by Frank Shostak
According to Milton Friedman, the key cause of the business cycles is the fluctuations in the growth rate of money supply. Friedman held that what is required for the elimination of these cycles is for central bank policymakers to aim at a fixed growth rate of money supply:
My choice at the moment would be a legislated rule instructing the monetary authority to achieve a specified rate of growth in the stock of money. For this purpose, I would define the stock of money as including currency outside commercial banks plus all deposits of commercial banks. I would specify that the Reserve System should see to it that the total stock of money so defined rises month by month, and indeed, so far as possible, day by day, at an annual rate of X per cent, where X is some number between 3 and 5. The precise definition of money adopted and the precise rate of growth chosen make far less difference than the definite choice of a particular definition and a particular rate of growth.1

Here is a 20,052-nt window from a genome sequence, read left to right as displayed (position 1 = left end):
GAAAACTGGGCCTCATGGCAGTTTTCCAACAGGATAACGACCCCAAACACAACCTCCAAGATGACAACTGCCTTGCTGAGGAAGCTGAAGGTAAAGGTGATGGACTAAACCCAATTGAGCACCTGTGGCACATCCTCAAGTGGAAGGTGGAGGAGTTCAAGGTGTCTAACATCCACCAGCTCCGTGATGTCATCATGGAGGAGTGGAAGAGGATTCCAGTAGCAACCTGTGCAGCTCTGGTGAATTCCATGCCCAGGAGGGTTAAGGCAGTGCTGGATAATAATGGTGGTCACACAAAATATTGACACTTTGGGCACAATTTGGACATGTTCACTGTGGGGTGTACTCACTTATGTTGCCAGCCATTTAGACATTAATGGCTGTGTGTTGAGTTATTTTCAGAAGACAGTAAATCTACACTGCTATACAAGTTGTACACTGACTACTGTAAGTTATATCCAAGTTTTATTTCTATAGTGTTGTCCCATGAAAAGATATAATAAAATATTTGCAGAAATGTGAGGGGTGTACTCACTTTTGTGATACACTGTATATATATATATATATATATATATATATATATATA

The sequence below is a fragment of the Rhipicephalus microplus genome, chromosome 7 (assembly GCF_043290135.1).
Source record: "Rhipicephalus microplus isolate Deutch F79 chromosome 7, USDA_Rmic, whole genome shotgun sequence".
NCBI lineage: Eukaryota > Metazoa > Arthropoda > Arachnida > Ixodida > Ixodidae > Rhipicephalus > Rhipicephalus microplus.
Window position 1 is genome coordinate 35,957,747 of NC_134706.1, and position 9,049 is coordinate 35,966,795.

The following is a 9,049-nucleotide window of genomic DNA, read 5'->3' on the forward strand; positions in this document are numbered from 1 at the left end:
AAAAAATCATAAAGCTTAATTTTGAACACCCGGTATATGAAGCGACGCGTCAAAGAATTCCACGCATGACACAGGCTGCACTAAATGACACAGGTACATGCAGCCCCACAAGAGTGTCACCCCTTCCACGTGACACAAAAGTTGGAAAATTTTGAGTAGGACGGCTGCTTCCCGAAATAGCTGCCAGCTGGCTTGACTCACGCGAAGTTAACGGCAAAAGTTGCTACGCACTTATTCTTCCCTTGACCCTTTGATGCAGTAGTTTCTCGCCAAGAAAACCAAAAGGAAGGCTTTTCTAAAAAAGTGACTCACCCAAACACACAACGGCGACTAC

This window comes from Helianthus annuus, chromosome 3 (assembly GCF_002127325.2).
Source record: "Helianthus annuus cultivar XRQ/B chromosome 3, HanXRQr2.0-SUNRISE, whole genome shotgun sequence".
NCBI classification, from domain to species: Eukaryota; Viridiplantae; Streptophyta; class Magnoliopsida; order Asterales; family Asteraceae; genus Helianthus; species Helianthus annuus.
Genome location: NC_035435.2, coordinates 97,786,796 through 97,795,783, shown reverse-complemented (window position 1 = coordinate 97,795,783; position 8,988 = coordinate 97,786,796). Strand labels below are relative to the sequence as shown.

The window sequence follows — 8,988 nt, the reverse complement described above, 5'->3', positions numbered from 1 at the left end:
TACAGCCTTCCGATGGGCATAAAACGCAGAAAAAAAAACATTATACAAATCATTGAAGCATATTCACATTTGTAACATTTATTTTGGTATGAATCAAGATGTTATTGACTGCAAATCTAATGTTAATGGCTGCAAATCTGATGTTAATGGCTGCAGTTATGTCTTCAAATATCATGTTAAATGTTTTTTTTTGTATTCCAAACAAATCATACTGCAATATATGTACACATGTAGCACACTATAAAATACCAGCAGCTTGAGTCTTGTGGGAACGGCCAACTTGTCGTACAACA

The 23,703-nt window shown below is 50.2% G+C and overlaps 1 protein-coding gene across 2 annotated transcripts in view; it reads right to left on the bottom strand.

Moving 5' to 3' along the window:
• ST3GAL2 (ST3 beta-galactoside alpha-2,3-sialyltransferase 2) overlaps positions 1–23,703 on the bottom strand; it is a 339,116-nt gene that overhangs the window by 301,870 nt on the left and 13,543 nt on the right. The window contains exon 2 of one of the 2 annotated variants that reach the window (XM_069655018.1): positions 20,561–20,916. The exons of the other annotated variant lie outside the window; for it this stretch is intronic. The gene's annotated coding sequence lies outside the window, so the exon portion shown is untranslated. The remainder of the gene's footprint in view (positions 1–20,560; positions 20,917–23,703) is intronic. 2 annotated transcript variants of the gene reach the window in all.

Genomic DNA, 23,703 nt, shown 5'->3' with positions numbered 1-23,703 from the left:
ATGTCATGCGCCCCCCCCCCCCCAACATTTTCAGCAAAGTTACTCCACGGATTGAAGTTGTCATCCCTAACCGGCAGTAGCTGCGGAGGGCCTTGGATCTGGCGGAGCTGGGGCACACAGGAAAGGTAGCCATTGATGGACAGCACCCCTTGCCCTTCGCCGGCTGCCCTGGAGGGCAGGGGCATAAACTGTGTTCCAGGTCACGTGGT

Could, however, the implementation of the constant money supply growth rule eliminate economic fluctuations?